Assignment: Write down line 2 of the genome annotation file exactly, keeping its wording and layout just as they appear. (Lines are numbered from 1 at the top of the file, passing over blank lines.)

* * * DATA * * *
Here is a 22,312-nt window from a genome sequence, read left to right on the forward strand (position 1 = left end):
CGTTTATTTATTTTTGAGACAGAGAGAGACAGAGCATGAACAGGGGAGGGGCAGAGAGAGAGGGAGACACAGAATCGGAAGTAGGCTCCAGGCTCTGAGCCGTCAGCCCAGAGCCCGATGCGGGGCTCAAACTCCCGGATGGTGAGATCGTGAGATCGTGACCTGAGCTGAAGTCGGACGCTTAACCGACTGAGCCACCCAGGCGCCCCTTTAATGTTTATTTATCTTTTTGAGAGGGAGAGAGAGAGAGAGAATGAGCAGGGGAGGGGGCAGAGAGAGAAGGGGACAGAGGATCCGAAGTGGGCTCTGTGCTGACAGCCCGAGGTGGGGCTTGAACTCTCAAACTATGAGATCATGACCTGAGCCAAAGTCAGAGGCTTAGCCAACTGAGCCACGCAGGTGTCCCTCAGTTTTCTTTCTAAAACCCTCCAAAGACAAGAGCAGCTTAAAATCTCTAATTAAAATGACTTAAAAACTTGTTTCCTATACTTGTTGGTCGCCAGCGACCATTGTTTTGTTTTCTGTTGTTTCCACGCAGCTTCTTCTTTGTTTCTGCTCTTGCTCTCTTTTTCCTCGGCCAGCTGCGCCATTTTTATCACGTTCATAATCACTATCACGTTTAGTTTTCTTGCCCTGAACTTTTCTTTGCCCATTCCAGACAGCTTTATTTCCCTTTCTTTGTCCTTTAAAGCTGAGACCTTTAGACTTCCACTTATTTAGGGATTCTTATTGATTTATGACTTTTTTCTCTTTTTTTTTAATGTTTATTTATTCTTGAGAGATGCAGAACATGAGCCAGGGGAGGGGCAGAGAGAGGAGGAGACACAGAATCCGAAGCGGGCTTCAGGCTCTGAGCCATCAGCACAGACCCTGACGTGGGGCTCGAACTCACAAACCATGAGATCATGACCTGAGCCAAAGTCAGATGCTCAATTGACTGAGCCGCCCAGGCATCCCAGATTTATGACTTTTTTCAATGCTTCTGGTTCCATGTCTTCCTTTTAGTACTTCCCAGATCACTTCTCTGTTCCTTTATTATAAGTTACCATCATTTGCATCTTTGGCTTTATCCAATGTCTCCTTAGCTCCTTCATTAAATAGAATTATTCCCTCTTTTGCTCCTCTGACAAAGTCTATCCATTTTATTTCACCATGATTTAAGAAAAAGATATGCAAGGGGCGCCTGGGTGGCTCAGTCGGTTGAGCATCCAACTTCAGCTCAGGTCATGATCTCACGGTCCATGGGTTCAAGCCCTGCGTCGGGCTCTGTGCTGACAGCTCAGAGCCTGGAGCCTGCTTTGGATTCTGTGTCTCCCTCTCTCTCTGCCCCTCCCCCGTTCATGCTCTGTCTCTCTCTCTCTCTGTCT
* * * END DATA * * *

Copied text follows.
CGTTTATTTATTTTTGAGACAGAGAGAGACAGAGCATGAACAGGGGAGGGGCAGAGAGAGAGGGAGACACAGAATCGGAAGTAGGCTCCAGGCTCTGAGCCGTCAGCCCAGAGCCCGATGCGGGGCTCAAACTCCCGGATGGTGAGATCGTGAGATCGTGACCTGAGCTGAAGTCGGACGCTTAACCGACTGAGCCACCCAGGCGCCCCTTTAATGTTTATTTATCTTTTTGAGAGGGAGAGAGAGAGAGAGAATGAGCAGGGGAGGGGGCAGAGAGAGAAGGGGACAGAGGATCCGAAGTGGGCTCTGTGCTGACAGCCCGAGGTGGGGCTTGAACTCTCAAACTATGAGATCATGACCTGAGCCAAAGTCAGAGGCTTAGCCAACTGAGCCACGCAGGTGTCCCTCAGTTTTCTTTCTAAAACCCTCCAAAGACAAGAGCAGCTTAAAATCTCTAATTAAAATGACTTAAAAACTTGTTTCCTATACTTGTTGGTCGCCAGCGACCATTGTTTTGTTTTCTGTTGTTTCCACGCAGCTTCTTCTTTGTTTCTGCTCTTGCTCTCTTTTTCCTCGGCCAGCTGCGCCATTTTTATCACGTTCATAATCACTATCACGTTTAGTTTTCTTGCCCTGAACTTTTCTTTGCCCATTCCAGACAGCTTTATTTCCCTTTCTTTGTCCTTTAAAGCTGAGACCTTTAGACTTCCACTTATTTAGGGATTCTTATTGATTTATGACTTTTTTCTCTTTTTTTTTAATGTTTATTTATTCTTGAGAGATGCAGAACATGAGCCAGGGGAGGGGCAGAGAGAGGAGGAGACACAGAATCCGAAGCGGGCTTCAGGCTCTGAGCCATCAGCACAGACCCTGACGTGGGGCTCGAACTCACAAACCATGAGATCATGACCTGAGCCAAAGTCAGATGCTCAATTGACTGAGCCGCCCAGGCATCCCAGATTTATGACTTTTTTCAATGCTTCTGGTTCCATGTCTTCCTTTTAGTACTTCCCAGATCACTTCTCTGTTCCTTTATTATAAGTTACCATCATTTGCATCTTTGGCTTTATCCAATGTCTCCTTAGCTCCTTCATTAAATAGAATTATTCCCTCTTTTGCTCCTCTGACAAAGTCTATCCATTTTATTTCACCATGATTTAAGAAAAAGATATGCAAGGGGCGCCTGGGTGGCTCAGTCGGTTGAGCATCCAACTTCAGCTCAGGTCATGATCTCACGGTCCATGGGTTCAAGCCCTGCGTCGGGCTCTGTGCTGACAGCTCAGAGCCTGGAGCCTGCTTTGGATTCTGTGTCTCCCTCTCTCTCTGCCCCTCCCCCGTTCATGCTCTGTCTCTCTCTCTCTCTGTCT